So I learned yesterday that the Federal government wants me to drive instead of taking public transportation between my house and my sister's. And that is a tragedy.

A small correction thanks to Jim Loomis:

"Small detail: The government does not own Amtrak. It's a private corporation that is subsidized by the government."

Jim and I agree that Amtrak is not subsidized enough.  I would add a couple things:

1. That rider load does affect price: the less riders the less effective rail travel is as a cost of fuel; and
2. That routes have been cut so that less interuban rail is available.  THERE IS NO MORE BROADWAY LIMITED!  That means to take the train from NYC to Chicago you now have to go either to Pittsburgh or D.C. and wait for another train to get to Chicago.  One more incentive to NOT take the train.


John Shuck said...

Thanks for the link, Bob, and for this post. You are exactly right. It is a tragedy. Jim Kunstler calls our car-obsessed suburban project the greatest mis-allocation of resources in human history. We could have done (and still can do) better. Happy Thanksgiving though!

JIM LOOMIS said...

Small detail: The government does not own Amtrak. It's a private corporation that is subsidized by the government. That said, you're absolutely right about the need to change our car culture and rail is the way to go and the Europeans have had that figured out for years. Every form of public transportation is subsuidized in this country - from the airlines to sidewalks - yet the political right goes nuts when it comes to taxpayer support of rail. Makes no sense.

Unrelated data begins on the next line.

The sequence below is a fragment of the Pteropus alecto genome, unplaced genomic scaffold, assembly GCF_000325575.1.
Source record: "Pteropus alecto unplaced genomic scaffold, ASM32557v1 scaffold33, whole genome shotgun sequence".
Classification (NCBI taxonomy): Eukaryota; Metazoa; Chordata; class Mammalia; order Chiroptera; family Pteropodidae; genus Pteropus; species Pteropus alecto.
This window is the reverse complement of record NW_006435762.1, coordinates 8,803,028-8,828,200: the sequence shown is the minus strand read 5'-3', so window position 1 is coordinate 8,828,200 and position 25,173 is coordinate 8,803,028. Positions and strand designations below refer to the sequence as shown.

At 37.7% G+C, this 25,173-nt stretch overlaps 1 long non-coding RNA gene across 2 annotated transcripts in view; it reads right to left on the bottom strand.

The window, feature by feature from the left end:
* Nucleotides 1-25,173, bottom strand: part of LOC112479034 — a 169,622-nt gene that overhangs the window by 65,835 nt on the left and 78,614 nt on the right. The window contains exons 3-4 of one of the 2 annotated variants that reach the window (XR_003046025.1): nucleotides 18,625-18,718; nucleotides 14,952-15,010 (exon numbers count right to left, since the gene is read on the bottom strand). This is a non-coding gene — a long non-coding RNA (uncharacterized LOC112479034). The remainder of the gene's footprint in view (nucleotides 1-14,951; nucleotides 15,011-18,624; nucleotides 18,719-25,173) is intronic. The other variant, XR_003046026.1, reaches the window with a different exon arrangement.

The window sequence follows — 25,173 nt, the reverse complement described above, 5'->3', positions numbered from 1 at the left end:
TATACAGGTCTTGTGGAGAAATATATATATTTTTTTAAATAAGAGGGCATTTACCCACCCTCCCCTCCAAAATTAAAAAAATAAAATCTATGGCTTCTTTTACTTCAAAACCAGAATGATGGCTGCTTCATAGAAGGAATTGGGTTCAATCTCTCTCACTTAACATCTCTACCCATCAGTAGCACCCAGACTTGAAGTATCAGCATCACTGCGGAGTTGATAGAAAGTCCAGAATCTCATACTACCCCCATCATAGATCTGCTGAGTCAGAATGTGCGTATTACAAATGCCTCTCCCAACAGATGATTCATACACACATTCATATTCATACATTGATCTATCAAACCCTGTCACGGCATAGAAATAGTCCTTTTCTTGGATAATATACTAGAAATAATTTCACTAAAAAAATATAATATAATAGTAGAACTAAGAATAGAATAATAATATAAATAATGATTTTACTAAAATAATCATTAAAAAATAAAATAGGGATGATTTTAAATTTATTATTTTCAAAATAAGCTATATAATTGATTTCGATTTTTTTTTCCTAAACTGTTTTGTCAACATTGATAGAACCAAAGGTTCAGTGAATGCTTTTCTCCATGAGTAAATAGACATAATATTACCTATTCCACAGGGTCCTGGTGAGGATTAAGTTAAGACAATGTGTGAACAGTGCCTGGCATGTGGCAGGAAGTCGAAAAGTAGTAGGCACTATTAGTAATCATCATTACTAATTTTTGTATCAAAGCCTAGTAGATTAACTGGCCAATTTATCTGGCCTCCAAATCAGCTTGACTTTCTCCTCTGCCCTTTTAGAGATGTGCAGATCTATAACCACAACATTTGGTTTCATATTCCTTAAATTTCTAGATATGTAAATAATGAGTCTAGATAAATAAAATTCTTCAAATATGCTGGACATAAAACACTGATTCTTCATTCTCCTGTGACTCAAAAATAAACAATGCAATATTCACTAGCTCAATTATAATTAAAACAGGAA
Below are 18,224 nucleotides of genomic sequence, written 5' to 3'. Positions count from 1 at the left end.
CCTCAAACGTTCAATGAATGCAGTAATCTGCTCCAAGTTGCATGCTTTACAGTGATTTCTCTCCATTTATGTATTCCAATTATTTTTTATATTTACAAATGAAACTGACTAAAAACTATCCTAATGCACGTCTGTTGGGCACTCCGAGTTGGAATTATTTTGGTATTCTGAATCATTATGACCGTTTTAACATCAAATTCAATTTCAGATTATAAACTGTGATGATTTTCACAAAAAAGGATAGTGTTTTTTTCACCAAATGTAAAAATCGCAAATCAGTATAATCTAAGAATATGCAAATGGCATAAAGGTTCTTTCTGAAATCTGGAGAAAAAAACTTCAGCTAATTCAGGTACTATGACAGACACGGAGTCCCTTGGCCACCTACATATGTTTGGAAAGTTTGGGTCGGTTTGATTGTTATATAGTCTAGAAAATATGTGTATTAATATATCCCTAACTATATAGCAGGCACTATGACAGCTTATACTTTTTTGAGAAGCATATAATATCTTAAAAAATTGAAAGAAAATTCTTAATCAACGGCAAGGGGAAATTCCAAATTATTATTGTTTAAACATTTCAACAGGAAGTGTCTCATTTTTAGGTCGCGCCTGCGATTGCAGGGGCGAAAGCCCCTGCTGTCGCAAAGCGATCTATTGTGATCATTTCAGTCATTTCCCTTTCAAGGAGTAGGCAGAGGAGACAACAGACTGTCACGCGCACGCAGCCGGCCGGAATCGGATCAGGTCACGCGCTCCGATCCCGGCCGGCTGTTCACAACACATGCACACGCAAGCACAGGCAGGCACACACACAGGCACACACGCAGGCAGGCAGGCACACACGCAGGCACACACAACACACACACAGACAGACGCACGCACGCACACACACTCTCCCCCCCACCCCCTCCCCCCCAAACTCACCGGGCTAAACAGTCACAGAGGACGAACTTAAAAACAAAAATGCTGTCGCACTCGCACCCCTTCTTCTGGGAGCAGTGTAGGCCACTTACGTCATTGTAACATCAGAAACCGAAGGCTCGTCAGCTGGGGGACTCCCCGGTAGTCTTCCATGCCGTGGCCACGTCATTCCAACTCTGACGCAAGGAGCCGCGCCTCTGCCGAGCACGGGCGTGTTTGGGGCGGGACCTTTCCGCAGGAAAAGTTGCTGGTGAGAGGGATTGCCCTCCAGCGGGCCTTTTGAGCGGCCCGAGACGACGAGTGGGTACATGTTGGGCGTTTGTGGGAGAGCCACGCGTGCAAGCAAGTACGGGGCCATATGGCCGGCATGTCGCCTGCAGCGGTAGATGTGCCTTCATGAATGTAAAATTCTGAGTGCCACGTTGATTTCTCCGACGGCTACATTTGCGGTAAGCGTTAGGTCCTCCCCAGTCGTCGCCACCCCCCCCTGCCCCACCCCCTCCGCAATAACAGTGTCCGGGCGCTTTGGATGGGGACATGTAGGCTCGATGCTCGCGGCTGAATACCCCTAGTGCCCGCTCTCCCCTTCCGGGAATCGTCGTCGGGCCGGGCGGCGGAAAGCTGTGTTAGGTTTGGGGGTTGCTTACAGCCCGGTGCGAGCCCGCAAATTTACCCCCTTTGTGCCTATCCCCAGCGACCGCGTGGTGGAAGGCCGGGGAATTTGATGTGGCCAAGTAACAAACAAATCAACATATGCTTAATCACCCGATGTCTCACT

Pastor Bob said...

Another thought: a law that would require all new houses in areas that get more a certain amount of days of sun a year be required to have full roof solar panels. Government subsidies would be provided to those who earn less than a determined amount so that the price of the house would not rise because of the solar panels. For that matter subsidize solar panels on older houses in the same areas.

And the piece de resistance: hook those houses up to the power grid. If the panels make more electricity than is required in the house the excess power from those houses that are subsidized will go on the grid for free for a certain number of years.

Pastor Bob said...

Thanks John. You know there is a great irony about this, at least here in Philadelphia. When rail lines first came into regular use here in Philly the very rich built summer homes out of town along the rail lines. Later they moved completely out of town and took the train to work. Thus the term "the Mainline" was born here in Philadelphia. You lived on the Mainline if you lived in one of those rich communities where those homes were first built.

Thus the very first suburbs were born. And later it wasn't just the rich. In the early 1900s my great grandfather took the train to work from a NJ suburb to NYC. Trains began suburbs both here and in England! Curious, isn't it?